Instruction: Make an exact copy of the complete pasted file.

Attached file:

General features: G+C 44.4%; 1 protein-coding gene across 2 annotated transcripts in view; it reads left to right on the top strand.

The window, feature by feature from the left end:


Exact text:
General features: G+C 44.4%; 1 protein-coding gene across 2 annotated transcripts in view; it reads left to right on the top strand.

The window, feature by feature from the left end: